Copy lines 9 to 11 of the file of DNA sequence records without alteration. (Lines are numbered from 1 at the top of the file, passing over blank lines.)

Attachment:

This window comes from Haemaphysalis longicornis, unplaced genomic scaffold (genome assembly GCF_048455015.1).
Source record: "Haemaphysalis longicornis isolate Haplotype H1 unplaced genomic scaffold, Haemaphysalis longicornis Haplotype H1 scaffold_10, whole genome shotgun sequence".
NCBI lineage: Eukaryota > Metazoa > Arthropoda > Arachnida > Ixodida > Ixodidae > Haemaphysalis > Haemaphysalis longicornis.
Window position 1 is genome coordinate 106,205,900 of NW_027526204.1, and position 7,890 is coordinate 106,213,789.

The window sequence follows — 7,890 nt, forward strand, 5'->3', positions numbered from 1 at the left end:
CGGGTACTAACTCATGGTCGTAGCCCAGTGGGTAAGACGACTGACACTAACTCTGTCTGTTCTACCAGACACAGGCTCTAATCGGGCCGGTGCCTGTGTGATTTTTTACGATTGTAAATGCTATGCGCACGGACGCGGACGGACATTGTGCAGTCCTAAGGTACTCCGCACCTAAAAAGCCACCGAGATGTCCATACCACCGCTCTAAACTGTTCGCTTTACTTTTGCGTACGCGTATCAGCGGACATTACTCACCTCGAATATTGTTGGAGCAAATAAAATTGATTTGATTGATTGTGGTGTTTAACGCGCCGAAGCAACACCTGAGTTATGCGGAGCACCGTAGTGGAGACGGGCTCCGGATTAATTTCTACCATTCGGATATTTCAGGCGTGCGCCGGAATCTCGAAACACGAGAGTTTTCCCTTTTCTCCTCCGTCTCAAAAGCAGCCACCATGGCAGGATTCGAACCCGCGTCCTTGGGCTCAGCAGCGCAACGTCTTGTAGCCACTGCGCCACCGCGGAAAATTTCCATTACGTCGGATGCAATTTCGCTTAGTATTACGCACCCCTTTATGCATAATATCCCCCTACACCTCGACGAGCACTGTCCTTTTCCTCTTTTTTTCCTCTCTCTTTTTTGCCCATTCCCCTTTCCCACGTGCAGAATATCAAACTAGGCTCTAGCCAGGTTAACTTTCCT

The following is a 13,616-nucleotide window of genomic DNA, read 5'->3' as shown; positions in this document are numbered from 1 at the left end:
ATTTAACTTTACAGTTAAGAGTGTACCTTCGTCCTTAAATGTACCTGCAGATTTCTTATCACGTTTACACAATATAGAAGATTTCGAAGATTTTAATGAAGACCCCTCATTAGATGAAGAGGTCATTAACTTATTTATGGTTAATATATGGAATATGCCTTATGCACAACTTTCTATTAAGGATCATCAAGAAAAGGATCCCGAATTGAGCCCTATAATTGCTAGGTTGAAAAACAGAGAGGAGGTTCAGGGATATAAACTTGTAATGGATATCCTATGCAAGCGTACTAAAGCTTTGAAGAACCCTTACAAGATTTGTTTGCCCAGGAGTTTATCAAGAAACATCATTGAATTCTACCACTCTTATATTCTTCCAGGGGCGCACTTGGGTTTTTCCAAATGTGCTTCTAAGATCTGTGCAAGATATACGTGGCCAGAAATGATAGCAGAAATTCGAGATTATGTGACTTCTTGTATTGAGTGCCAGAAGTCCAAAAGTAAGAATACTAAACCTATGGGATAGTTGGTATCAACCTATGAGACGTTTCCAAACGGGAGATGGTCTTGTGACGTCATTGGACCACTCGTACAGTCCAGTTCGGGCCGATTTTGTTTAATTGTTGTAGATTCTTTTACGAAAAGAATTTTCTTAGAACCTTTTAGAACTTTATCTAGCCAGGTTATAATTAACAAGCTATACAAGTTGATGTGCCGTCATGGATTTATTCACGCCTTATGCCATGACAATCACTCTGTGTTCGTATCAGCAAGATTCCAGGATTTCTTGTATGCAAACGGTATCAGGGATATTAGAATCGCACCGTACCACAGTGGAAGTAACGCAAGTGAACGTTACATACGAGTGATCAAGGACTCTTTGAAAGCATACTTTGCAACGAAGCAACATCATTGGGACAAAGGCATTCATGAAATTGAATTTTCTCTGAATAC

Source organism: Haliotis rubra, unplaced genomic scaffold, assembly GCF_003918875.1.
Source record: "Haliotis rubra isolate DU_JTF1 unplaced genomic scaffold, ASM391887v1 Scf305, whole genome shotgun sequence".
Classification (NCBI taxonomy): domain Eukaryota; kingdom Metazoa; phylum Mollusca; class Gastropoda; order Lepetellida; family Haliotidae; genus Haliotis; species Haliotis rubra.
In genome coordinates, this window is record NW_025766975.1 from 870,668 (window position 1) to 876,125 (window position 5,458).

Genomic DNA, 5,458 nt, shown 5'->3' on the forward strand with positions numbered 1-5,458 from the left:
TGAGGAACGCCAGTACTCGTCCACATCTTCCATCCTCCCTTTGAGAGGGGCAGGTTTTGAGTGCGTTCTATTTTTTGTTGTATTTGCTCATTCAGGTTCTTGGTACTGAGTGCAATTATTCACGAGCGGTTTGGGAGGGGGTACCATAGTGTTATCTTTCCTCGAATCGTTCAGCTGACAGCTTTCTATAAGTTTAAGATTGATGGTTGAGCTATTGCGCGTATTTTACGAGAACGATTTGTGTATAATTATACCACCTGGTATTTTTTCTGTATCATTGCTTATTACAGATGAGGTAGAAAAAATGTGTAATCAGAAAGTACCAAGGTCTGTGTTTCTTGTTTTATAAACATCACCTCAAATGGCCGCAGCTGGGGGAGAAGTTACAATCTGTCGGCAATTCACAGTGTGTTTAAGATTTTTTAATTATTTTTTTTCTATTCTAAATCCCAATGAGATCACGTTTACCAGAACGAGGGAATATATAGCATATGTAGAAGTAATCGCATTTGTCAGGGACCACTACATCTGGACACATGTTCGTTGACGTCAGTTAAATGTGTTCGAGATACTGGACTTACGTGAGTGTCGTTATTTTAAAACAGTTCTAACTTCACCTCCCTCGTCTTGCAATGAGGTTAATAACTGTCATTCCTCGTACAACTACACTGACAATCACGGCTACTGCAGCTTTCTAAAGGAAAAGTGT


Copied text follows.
Source organism: Haliotis rubra, unplaced genomic scaffold, assembly GCF_003918875.1.
Source record: "Haliotis rubra isolate DU_JTF1 unplaced genomic scaffold, ASM391887v1 Scf305, whole genome shotgun sequence".
Classification (NCBI taxonomy): domain Eukaryota; kingdom Metazoa; phylum Mollusca; class Gastropoda; order Lepetellida; family Haliotidae; genus Haliotis; species Haliotis rubra.